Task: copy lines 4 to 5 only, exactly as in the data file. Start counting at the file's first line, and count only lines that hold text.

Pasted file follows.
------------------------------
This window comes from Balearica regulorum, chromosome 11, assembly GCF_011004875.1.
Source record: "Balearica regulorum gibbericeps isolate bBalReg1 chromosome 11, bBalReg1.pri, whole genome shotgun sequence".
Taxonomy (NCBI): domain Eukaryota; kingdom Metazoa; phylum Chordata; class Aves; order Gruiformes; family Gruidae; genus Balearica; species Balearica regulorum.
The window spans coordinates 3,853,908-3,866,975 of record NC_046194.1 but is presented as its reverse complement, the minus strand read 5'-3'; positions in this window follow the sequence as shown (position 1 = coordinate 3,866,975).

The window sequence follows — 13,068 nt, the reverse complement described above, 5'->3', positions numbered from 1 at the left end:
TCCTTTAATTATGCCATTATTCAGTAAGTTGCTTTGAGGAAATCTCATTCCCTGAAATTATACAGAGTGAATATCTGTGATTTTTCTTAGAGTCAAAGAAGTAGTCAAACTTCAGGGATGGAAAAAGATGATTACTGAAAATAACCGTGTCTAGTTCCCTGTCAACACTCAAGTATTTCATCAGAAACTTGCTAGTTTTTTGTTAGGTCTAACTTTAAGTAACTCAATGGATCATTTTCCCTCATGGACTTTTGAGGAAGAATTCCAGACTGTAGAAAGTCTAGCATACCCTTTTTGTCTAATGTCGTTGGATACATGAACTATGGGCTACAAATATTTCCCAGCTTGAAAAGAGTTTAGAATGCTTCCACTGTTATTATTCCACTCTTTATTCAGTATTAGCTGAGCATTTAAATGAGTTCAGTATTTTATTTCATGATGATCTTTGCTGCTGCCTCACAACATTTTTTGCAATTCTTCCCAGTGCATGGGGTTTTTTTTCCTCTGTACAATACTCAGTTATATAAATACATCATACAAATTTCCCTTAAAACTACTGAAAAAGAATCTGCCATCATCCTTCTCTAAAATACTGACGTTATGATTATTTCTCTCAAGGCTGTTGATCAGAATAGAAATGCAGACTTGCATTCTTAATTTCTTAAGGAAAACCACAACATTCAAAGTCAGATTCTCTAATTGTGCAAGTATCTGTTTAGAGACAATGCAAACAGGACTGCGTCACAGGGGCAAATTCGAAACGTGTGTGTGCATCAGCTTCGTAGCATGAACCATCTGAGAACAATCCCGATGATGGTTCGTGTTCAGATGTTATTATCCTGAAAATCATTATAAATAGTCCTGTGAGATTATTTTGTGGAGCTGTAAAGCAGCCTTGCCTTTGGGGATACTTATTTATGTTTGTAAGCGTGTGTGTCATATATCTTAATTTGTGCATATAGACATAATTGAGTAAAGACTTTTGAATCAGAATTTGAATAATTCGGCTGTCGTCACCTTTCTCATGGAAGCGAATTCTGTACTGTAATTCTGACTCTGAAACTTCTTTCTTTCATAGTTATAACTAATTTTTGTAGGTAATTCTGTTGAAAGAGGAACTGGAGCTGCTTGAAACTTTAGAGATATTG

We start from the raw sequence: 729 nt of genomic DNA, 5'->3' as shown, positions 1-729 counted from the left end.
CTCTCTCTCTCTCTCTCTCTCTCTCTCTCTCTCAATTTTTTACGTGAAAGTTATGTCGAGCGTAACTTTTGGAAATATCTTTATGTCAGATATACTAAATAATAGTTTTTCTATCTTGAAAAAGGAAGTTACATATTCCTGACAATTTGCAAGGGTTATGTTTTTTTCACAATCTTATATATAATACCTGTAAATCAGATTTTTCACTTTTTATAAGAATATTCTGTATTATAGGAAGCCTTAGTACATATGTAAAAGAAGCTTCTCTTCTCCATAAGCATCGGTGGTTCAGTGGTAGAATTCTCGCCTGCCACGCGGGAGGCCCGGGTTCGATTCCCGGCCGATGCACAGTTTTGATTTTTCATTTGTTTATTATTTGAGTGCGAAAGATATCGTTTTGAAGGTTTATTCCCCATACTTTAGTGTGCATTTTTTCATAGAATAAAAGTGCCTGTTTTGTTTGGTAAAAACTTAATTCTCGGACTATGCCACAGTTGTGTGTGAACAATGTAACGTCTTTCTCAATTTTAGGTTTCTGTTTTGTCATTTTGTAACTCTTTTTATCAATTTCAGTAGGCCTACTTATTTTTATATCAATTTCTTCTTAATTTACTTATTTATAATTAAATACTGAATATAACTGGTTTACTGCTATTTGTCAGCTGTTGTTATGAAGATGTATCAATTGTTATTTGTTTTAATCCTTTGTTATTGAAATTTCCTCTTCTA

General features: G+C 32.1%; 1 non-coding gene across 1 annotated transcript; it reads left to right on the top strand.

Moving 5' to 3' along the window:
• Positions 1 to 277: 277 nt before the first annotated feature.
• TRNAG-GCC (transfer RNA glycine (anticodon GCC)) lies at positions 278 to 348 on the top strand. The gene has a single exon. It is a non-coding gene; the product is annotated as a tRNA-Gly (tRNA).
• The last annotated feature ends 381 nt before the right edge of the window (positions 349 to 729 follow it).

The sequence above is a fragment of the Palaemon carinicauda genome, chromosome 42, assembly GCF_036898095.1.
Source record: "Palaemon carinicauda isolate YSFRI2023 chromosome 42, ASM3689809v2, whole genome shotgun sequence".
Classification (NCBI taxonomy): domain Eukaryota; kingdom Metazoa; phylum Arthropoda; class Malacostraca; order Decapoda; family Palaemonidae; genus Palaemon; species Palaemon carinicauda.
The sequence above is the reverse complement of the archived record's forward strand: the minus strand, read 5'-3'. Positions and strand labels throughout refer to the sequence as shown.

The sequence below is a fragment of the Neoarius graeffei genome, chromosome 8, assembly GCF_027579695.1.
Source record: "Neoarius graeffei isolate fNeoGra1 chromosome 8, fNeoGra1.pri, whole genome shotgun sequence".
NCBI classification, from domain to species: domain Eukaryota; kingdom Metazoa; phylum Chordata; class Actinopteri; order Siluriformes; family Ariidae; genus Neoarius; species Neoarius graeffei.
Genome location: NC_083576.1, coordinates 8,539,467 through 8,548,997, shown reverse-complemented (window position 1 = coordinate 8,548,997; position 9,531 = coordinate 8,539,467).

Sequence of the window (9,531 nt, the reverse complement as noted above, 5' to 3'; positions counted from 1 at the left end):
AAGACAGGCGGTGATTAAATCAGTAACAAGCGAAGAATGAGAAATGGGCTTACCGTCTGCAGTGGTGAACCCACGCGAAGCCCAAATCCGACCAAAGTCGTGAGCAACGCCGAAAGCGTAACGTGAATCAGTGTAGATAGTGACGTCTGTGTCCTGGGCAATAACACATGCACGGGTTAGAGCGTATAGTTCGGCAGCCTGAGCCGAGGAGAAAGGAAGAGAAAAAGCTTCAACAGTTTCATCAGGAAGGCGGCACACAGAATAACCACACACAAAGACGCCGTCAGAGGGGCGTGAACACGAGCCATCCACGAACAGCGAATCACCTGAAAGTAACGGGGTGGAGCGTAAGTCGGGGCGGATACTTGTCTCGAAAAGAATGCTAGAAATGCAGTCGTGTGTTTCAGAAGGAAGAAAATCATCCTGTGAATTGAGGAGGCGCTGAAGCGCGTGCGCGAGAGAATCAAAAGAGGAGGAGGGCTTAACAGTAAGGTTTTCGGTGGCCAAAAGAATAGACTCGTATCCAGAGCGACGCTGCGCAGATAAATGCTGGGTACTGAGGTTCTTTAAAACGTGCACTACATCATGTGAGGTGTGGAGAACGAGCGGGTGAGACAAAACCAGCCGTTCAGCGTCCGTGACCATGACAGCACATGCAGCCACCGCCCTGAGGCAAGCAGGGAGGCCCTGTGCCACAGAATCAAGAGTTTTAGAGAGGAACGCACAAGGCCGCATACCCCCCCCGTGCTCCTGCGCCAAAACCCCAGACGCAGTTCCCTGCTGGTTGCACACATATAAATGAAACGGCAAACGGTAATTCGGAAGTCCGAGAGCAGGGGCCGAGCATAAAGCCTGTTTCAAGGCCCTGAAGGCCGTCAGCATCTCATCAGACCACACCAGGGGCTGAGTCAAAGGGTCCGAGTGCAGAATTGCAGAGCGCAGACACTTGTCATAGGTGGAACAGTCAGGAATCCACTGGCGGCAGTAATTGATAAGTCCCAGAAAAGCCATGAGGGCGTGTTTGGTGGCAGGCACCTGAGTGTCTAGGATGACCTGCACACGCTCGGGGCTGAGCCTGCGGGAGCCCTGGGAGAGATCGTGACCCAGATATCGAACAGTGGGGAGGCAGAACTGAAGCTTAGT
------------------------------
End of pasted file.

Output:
The window spans coordinates 3,853,908-3,866,975 of record NC_046194.1 but is presented as its reverse complement, the minus strand read 5'-3'; positions in this window follow the sequence as shown (position 1 = coordinate 3,866,975).

The window sequence follows — 13,068 nt, the reverse complement described above, 5'->3', positions numbered from 1 at the left end: